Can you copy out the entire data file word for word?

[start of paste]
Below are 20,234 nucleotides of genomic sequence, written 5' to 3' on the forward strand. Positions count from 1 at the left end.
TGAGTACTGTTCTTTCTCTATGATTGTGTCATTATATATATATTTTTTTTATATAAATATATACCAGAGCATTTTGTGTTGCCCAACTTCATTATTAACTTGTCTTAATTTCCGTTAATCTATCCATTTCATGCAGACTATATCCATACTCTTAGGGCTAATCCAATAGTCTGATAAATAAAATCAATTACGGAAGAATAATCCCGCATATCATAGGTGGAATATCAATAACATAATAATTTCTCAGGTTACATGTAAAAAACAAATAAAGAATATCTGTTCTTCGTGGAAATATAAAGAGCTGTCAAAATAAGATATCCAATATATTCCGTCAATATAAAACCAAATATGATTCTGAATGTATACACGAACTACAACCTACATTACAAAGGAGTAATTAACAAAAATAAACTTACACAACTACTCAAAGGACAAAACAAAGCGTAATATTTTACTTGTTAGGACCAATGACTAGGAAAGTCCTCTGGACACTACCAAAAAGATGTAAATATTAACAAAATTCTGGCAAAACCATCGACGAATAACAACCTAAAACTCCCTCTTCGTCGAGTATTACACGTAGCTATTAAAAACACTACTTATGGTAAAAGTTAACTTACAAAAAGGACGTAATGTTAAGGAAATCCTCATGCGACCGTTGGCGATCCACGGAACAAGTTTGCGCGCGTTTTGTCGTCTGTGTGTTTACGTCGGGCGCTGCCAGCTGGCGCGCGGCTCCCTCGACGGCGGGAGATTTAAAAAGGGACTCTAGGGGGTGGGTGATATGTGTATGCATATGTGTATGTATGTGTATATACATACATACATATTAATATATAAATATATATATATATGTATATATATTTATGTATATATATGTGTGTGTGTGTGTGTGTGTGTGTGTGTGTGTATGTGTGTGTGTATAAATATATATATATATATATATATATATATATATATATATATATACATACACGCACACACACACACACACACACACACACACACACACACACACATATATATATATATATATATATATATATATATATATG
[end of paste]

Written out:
Below are 20,234 nucleotides of genomic sequence, written 5' to 3' on the forward strand. Positions count from 1 at the left end.
TGAGTACTGTTCTTTCTCTATGATTGTGTCATTATATATATATTTTTTTTATATAAATATATACCAGAGCATTTTGTGTTGCCCAACTTCATTATTAACTTGTCTTAATTTCCGTTAATCTATCCATTTCATGCAGACTATATCCATACTCTTAGGGCTAATCCAATAGTCTGATAAATAAAATCAATTACGGAAGAATAATCCCGCATATCATAGGTGGAATATCAATAACATAATAATTTCTCAGGTTACATGTAAAAAACAAATAAAGAATATCTGTTCTTCGTGGAAATATAAAGAGCTGTCAAAATAAGATATCCAATATATTCCGTCAATATAAAACCAAATATGATTCTGAATGTATACACGAACTACAACCTACATTACAAAGGAGTAATTAACAAAAATAAACTTACACAACTACTCAAAGGACAAAACAAAGCGTAATATTTTACTTGTTAGGACCAATGACTAGGAAAGTCCTCTGGACACTACCAAAAAGATGTAAATATTAACAAAATTCTGGCAAAACCATCGACGAATAACAACCTAAAACTCCCTCTTCGTCGAGTATTACACGTAGCTATTAAAAACACTACTTATGGTAAAAGTTAACTTACAAAAAGGACGTAATGTTAAGGAAATCCTCATGCGACCGTTGGCGATCCACGGAACAAGTTTGCGCGCGTTTTGTCGTCTGTGTGTTTACGTCGGGCGCTGCCAGCTGGCGCGCGGCTCCCTCGACGGCGGGAGATTTAAAAAGGGACTCTAGGGGGTGGGTGATATGTGTATGCATATGTGTATGTATGTGTATATACATACATACATATTAATATATAAATATATATATATATGTATATATATTTATGTATATATATGTGTGTGTGTGTGTGTGTGTGTGTGTGTGTGTATGTGTGTGTGTATAAATATATATATATATATATATATATATATATATATATATATATACATACACGCACACACACACACACACACACACACACACACACACACACACATATATATATATATATATATATATATATATATATATG